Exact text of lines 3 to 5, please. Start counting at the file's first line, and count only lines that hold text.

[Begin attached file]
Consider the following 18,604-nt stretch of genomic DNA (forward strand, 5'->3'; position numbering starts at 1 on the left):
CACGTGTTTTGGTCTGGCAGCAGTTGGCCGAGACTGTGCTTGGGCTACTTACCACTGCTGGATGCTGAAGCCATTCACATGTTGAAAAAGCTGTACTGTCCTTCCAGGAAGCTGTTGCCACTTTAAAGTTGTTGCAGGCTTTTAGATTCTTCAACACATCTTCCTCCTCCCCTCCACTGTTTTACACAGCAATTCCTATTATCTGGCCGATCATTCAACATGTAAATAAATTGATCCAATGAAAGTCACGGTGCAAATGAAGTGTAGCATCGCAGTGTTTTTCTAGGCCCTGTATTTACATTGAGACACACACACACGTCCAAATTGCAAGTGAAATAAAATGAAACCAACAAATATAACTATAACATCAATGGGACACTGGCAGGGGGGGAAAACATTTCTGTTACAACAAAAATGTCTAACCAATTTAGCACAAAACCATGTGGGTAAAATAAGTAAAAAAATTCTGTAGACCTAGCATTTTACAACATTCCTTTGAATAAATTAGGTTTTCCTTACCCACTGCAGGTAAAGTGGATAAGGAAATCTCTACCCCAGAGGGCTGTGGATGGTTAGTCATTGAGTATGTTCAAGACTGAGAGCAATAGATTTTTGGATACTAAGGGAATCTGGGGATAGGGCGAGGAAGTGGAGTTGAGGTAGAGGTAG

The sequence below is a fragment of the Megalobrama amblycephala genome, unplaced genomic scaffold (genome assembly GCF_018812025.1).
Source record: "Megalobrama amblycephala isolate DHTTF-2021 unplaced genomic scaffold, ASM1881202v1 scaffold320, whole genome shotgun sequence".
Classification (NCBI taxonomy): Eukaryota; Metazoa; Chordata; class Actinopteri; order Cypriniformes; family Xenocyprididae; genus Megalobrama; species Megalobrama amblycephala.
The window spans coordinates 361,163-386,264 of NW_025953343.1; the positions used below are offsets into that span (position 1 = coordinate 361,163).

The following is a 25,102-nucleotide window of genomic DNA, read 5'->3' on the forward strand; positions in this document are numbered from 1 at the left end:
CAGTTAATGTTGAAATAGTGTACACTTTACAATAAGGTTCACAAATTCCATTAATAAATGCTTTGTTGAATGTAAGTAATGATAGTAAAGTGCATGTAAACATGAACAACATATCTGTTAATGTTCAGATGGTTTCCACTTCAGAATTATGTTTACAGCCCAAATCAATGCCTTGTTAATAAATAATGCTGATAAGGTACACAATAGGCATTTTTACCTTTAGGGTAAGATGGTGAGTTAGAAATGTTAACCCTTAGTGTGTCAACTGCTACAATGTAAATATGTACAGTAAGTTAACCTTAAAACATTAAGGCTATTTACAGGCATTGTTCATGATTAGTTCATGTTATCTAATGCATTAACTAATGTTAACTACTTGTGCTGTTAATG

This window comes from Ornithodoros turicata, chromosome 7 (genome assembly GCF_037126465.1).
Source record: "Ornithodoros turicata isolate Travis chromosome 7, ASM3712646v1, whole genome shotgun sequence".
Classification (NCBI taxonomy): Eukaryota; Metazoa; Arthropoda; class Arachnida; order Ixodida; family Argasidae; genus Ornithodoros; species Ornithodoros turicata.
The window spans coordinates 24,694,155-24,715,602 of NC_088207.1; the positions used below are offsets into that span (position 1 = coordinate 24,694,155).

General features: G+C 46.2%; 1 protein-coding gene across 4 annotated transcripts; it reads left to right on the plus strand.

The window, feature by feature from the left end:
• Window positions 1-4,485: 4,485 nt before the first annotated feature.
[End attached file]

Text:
The sequence below is a fragment of the Megalobrama amblycephala genome, unplaced genomic scaffold (genome assembly GCF_018812025.1).
Source record: "Megalobrama amblycephala isolate DHTTF-2021 unplaced genomic scaffold, ASM1881202v1 scaffold320, whole genome shotgun sequence".
Classification (NCBI taxonomy): Eukaryota; Metazoa; Chordata; class Actinopteri; order Cypriniformes; family Xenocyprididae; genus Megalobrama; species Megalobrama amblycephala.